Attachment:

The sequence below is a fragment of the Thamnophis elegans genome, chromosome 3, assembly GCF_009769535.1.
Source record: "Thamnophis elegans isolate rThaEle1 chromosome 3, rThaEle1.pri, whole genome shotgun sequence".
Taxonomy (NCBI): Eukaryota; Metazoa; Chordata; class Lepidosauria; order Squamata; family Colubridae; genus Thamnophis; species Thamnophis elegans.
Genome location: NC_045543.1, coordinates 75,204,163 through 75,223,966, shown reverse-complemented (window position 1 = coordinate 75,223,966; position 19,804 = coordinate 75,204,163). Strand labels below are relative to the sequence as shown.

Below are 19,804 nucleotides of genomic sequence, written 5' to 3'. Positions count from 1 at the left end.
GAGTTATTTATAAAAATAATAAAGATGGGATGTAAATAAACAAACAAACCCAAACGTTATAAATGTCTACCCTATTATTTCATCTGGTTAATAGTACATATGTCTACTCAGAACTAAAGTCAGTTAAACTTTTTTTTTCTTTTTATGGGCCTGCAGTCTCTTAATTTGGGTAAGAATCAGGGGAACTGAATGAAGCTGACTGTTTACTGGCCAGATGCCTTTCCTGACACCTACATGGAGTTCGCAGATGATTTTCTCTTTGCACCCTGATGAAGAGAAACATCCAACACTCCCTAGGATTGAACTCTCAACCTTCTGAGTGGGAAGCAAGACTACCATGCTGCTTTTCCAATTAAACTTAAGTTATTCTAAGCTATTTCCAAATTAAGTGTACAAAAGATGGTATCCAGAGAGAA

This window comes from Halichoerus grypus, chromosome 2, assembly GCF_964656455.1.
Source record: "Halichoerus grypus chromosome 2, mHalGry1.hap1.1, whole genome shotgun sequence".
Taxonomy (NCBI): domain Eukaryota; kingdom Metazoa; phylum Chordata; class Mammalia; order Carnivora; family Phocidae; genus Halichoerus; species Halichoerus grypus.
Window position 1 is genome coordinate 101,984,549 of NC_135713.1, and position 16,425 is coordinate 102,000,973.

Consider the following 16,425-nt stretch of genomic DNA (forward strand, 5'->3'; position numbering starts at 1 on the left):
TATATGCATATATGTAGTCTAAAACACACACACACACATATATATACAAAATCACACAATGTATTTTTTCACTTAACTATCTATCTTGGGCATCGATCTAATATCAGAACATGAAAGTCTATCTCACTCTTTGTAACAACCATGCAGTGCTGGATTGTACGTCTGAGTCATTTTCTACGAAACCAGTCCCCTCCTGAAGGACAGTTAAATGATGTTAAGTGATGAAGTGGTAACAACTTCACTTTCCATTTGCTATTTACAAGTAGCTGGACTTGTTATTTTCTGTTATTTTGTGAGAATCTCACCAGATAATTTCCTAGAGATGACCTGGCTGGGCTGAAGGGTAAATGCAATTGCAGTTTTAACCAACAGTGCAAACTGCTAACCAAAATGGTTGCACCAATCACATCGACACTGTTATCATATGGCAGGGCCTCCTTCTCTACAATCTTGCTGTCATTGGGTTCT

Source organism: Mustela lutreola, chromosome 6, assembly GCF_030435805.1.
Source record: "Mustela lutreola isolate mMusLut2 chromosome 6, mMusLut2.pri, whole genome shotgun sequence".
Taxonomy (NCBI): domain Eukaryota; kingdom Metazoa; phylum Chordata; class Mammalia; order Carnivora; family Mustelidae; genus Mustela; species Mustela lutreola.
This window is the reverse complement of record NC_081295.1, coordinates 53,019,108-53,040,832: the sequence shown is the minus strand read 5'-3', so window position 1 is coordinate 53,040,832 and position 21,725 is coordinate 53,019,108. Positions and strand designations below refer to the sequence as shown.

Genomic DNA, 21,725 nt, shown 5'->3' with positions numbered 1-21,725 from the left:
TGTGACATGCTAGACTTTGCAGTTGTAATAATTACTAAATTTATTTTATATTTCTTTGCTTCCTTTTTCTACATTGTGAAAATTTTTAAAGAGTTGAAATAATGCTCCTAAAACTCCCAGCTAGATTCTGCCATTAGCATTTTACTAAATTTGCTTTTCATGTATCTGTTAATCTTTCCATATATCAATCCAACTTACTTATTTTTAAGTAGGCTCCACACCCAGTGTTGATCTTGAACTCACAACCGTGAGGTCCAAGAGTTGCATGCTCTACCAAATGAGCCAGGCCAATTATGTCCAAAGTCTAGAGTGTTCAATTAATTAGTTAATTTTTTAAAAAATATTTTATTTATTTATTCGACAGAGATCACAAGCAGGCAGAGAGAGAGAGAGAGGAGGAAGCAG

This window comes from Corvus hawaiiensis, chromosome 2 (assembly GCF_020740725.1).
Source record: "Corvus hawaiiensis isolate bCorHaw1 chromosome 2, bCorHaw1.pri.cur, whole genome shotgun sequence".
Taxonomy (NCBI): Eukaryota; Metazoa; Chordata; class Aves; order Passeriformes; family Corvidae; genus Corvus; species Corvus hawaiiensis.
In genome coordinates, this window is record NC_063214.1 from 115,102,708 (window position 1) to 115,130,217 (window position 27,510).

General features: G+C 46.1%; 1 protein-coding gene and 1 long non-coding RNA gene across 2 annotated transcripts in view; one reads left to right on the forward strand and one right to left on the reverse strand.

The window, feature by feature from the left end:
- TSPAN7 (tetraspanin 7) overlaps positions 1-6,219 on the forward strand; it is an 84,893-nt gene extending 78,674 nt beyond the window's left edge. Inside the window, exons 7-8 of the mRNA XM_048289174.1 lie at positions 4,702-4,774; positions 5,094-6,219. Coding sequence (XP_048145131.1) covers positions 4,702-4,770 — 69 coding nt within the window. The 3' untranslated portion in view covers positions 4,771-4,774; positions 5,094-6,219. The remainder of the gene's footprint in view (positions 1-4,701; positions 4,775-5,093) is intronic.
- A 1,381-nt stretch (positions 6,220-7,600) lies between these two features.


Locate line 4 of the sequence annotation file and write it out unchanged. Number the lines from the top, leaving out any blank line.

Genome location: NC_045543.1, coordinates 75,204,163 through 75,223,966, shown reverse-complemented (window position 1 = coordinate 75,223,966; position 19,804 = coordinate 75,204,163). Strand labels below are relative to the sequence as shown.